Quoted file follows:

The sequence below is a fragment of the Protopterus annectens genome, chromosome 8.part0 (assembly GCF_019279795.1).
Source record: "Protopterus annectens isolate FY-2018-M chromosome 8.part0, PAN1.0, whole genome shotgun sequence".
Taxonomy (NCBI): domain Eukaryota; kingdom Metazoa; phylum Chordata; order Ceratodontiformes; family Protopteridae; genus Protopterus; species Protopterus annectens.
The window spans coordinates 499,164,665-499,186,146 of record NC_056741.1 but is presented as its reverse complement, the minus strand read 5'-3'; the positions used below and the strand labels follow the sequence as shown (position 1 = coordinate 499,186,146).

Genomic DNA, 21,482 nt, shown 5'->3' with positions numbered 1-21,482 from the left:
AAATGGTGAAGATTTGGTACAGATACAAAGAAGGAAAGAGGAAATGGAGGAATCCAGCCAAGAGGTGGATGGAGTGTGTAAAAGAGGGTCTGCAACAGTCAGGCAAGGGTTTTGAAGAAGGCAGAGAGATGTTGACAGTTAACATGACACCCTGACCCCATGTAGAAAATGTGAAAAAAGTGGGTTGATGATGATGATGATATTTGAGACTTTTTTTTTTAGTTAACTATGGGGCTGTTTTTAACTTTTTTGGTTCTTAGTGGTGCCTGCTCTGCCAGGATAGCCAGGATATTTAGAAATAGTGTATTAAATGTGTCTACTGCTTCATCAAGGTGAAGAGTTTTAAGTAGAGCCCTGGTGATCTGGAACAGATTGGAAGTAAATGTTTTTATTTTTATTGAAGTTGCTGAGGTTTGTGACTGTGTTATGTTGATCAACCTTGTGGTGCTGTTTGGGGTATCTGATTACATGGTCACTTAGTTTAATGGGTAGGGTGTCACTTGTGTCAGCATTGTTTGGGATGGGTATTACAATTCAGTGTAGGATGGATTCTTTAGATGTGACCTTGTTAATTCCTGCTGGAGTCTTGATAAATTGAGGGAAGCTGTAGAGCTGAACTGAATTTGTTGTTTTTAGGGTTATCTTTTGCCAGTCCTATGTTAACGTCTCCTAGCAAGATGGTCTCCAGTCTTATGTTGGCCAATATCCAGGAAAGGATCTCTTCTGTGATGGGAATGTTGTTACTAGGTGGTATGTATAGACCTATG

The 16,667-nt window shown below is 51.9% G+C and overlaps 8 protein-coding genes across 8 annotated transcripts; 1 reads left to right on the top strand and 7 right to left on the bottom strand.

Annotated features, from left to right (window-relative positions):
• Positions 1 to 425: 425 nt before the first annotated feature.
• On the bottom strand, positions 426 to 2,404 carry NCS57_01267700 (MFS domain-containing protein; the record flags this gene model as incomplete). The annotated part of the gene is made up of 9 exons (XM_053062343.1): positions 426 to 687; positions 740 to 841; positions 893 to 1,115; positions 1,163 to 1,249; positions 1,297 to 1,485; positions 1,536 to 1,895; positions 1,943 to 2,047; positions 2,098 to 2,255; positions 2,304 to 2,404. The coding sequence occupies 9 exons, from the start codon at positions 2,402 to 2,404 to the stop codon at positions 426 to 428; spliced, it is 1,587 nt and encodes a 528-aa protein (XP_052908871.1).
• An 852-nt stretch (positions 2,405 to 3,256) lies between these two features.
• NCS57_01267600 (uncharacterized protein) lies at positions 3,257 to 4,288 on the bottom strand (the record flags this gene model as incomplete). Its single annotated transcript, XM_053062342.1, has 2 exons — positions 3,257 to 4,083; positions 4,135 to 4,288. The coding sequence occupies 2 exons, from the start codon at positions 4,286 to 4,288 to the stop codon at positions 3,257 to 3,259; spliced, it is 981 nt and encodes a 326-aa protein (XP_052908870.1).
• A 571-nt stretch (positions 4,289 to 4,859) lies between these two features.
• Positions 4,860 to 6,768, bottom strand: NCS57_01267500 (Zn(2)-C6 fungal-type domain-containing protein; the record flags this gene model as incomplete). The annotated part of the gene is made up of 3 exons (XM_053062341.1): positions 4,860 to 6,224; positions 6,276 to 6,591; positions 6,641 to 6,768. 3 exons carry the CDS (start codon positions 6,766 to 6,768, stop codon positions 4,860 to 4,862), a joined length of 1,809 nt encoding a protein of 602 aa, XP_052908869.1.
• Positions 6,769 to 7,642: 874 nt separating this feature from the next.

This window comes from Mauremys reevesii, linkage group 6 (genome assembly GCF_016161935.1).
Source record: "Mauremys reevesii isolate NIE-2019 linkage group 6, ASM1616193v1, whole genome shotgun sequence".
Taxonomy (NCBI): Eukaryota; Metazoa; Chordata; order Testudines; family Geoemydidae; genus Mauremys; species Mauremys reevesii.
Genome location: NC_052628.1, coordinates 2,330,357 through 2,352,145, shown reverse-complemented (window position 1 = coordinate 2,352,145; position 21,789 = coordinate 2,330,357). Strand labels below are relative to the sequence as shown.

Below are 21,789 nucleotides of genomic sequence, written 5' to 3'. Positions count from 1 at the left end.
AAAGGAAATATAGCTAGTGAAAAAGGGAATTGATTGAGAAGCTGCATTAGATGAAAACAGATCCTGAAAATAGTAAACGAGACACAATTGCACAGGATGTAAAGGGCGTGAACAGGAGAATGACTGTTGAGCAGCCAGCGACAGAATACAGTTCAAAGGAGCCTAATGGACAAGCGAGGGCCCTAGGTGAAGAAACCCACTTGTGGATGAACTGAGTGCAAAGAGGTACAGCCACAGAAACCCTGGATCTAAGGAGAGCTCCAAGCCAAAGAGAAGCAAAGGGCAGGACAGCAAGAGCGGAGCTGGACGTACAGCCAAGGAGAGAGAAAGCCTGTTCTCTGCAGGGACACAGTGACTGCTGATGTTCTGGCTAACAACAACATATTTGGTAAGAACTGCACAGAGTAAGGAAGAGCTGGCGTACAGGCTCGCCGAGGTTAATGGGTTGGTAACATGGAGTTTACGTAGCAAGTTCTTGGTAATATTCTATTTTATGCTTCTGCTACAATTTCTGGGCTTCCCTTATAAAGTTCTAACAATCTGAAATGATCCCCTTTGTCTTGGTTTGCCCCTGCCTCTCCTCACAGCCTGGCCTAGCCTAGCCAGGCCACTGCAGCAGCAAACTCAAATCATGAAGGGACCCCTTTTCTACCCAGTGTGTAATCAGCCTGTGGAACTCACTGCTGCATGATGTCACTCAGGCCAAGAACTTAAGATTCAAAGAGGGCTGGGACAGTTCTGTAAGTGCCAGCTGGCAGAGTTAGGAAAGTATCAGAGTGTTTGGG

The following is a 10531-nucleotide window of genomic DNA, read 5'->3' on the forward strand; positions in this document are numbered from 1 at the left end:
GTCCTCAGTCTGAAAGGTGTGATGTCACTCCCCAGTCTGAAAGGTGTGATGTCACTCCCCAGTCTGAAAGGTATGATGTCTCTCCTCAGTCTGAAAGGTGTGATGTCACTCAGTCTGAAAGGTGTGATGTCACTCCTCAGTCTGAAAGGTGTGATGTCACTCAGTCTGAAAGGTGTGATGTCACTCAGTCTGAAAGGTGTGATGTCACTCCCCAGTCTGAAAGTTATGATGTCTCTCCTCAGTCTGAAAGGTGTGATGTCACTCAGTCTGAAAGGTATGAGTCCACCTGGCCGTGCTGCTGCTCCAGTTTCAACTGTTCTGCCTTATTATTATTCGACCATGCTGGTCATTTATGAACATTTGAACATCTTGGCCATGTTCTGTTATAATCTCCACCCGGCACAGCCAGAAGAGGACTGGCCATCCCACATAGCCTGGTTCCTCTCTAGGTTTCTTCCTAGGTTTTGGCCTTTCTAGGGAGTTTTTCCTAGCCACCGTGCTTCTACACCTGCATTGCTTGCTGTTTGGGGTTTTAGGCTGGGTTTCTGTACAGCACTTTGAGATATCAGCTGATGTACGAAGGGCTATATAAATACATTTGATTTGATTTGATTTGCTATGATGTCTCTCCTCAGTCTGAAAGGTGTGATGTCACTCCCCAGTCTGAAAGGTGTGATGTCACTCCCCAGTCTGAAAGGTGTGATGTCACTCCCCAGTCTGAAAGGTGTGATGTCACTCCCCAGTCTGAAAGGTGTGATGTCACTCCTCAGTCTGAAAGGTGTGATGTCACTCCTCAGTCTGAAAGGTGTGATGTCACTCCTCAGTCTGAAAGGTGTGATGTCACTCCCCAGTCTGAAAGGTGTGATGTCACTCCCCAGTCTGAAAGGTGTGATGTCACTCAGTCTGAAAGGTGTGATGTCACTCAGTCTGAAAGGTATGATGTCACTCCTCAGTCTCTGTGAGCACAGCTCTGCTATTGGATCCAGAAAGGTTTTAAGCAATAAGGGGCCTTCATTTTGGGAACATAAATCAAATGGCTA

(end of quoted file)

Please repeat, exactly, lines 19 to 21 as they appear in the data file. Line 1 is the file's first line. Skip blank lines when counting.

Genome location: NC_052628.1, coordinates 2,330,357 through 2,352,145, shown reverse-complemented (window position 1 = coordinate 2,352,145; position 21,789 = coordinate 2,330,357). Strand labels below are relative to the sequence as shown.

Below are 21,789 nucleotides of genomic sequence, written 5' to 3'. Positions count from 1 at the left end.
AAAGGAAATATAGCTAGTGAAAAAGGGAATTGATTGAGAAGCTGCATTAGATGAAAACAGATCCTGAAAATAGTAAACGAGACACAATTGCACAGGATGTAAAGGGCGTGAACAGGAGAATGACTGTTGAGCAGCCAGCGACAGAATACAGTTCAAAGGAGCCTAATGGACAAGCGAGGGCCCTAGGTGAAGAAACCCACTTGTGGATGAACTGAGTGCAAAGAGGTACAGCCACAGAAACCCTGGATCTAAGGAGAGCTCCAAGCCAAAGAGAAGCAAAGGGCAGGACAGCAAGAGCGGAGCTGGACGTACAGCCAAGGAGAGAGAAAGCCTGTTCTCTGCAGGGACACAGTGACTGCTGATGTTCTGGCTAACAACAACATATTTGGTAAGAACTGCACAGAGTAAGGAAGAGCTGGCGTACAGGCTCGCCGAGGTTAATGGGTTGGTAACATGGAGTTTACGTAGCAAGTTCTTGGTAATATTCTATTTTATGCTTCTGCTACAATTTCTGGGCTTCCCTTATAAAGTTCTAACAATCTGAAATGATCCCCTTTGTCTTGGTTTGCCCCTGCCTCTCCTCACAGCCTGGCCTAGCCTAGCCAGGCCACTGCAGCAGCAAACTCAAATCATGAAGGGACCCCTTTTCTACCCAGTGTGTAATCAGCCTGTGGAACTCACTGCTGCATGATGTCACTCAGGCCAAGAACTTAAGATTCAAAGAGGGCTGGGACAGTTCTGTAAGTGCCAGCTGGCAGAGTTAGGAAAGTATCAGAGTGTTTGGG